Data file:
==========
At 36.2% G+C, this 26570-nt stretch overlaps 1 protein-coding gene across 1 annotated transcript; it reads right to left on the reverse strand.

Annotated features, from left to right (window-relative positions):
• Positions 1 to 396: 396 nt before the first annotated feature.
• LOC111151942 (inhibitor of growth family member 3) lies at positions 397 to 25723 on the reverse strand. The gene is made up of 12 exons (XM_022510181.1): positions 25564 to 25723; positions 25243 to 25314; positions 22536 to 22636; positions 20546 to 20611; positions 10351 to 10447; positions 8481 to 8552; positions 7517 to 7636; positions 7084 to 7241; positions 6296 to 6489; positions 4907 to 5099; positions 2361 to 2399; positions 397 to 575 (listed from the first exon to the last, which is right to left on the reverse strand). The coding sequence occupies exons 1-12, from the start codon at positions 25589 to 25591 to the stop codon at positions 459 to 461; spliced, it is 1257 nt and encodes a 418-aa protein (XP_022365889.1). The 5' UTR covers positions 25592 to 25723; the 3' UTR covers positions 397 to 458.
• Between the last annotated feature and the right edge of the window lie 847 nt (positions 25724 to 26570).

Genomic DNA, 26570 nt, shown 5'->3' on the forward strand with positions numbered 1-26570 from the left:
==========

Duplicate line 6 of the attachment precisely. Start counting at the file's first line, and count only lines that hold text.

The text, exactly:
Genomic DNA, 26570 nt, shown 5'->3' on the forward strand with positions numbered 1-26570 from the left: